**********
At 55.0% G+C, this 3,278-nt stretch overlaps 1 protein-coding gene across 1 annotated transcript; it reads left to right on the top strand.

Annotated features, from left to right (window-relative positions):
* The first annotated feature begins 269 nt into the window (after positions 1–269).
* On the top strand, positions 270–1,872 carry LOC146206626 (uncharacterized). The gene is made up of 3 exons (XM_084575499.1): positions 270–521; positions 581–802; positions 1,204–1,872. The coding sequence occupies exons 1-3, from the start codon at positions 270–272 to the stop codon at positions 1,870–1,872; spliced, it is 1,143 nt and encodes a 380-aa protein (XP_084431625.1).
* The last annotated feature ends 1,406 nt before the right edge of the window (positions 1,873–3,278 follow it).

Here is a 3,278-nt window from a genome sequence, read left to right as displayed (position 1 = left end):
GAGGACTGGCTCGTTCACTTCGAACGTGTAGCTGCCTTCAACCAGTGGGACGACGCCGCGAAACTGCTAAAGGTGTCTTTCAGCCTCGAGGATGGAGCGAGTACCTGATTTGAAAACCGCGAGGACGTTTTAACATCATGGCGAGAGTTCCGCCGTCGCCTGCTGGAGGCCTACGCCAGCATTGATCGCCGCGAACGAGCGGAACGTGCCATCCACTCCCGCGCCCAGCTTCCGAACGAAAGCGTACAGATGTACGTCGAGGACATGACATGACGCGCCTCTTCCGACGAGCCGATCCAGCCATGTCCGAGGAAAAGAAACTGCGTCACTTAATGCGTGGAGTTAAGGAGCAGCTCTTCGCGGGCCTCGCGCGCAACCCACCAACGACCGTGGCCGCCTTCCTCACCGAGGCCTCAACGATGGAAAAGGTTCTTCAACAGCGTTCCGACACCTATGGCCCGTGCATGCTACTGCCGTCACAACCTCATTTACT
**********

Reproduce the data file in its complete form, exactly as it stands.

At 55.0% G+C, this 3,278-nt stretch overlaps 1 protein-coding gene across 1 annotated transcript; it reads left to right on the top strand.

Annotated features, from left to right (window-relative positions):
* The first annotated feature begins 269 nt into the window (after positions 1–269).
* On the top strand, positions 270–1,872 carry LOC146206626 (uncharacterized). The gene is made up of 3 exons (XM_084575499.1): positions 270–521; positions 581–802; positions 1,204–1,872. The coding sequence occupies exons 1-3, from the start codon at positions 270–272 to the stop codon at positions 1,870–1,872; spliced, it is 1,143 nt and encodes a 380-aa protein (XP_084431625.1).
* The last annotated feature ends 1,406 nt before the right edge of the window (positions 1,873–3,278 follow it).

Here is a 3,278-nt window from a genome sequence, read left to right as displayed (position 1 = left end):
GAGGACTGGCTCGTTCACTTCGAACGTGTAGCTGCCTTCAACCAGTGGGACGACGCCGCGAAACTGCTAAAGGTGTCTTTCAGCCTCGAGGATGGAGCGAGTACCTGATTTGAAAACCGCGAGGACGTTTTAACATCATGGCGAGAGTTCCGCCGTCGCCTGCTGGAGGCCTACGCCAGCATTGATCGCCGCGAACGAGCGGAACGTGCCATCCACTCCCGCGCCCAGCTTCCGAACGAAAGCGTACAGATGTACGTCGAGGACATGACATGACGCGCCTCTTCCGACGAGCCGATCCAGCCATGTCCGAGGAAAAGAAACTGCGTCACTTAATGCGTGGAGTTAAGGAGCAGCTCTTCGCGGGCCTCGCGCGCAACCCACCAACGACCGTGGCCGCCTTCCTCACCGAGGCCTCAACGATGGAAAAGGTTCTTCAACAGCGTTCCGACACCTATGGCCCGTGCATGCTACTGCCGTCACAACCTCATTTACT